Before this, Themistocles judgment had proved the best at an important moment; it was when the commonality of Athens had received great sums that came to them from the mines at Laurium, and they were disposed to share them out, with each citizen getting ten drachmas apiece. It was then that Themistocles persuaded the Athenians to abandon this distribution and make instead, with this money, two hundred ships for the war, he said, naming the war against the Aeginetans. It was indeed their engagement in this war, just then, that saved Greece, for it compelled the Athenians to become men of the sea. These ships were not used for the purpose for which they were built, but they were there for Greece at the moment of need.
Rise of Themistocles: Foresight
Now the rest of his countrymen thought that the defeat of the barbarians at Marathon was the end of the war; but Themistocles thought it to be only the beginning of greater contests, and for these he anointed himself, as it were, to be the champion of all Greece, and put his polis into training, because, while it was yet far off, he expected the evil that was to come.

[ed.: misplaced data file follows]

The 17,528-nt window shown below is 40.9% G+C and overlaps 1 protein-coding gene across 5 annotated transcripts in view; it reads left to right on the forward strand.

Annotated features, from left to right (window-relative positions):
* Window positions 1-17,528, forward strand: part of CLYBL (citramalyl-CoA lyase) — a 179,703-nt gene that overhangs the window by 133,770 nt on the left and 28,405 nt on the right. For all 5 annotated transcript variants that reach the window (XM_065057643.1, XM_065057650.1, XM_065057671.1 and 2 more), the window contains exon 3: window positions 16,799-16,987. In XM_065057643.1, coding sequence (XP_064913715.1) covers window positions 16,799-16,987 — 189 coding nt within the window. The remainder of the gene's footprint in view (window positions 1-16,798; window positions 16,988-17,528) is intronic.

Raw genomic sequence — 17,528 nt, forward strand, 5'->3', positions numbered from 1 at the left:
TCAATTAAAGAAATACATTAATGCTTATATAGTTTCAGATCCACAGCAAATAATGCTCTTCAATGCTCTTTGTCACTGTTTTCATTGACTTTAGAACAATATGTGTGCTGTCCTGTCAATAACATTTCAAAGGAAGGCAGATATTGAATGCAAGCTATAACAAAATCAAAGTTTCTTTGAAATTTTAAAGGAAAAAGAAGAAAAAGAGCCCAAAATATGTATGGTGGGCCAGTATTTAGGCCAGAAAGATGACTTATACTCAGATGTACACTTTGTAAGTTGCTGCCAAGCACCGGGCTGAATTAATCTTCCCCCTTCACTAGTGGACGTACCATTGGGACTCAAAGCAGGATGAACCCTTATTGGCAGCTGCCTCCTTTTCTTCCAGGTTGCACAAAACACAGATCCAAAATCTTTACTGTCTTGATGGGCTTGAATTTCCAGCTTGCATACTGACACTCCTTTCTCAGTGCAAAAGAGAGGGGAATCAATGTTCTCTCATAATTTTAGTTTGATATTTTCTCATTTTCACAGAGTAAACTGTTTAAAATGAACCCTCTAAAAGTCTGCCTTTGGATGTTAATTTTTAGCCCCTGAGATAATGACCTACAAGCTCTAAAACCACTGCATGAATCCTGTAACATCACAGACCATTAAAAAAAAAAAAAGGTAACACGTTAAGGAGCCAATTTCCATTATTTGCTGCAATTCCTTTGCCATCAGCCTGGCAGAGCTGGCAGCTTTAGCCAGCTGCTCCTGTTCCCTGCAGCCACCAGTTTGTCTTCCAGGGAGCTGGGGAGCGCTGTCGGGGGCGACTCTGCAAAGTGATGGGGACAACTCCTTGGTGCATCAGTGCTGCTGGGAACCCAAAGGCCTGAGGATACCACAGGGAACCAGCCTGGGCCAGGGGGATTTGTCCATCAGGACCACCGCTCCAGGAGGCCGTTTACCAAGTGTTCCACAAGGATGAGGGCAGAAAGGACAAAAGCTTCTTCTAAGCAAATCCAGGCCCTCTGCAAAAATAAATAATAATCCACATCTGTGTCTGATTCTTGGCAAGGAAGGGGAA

- Plutarch, Life of Themistocles, 3.4
Athenian Trireme120 ft. x 15 ft.170 rowersFast and agileRamming tactics
Xerxes 486: Darius dies: Xerxes becomes king484: Egypt revoltsAfter the suppression of the revolt Xerxes prepares for a campaign against Greece. 480: Xerxes personally leads an invasion of Greece
Second Persian Invasion (480-479 BCE)Xerxes constructs an armada a boat-bridge spanning Hellespont481, Greek League (Hellenic League)Defensive Alliance31 Greek states Led by Sparta and Athens
The Fictional Xerxes
The real XerxesA sophisticated, fun-loving womanizer, better suited for the luxuries of the court than the battlefield. Xerxes inherited the Greek campaign from his father. During his reign, a new imperial capital was built, inteded to glorify Persian might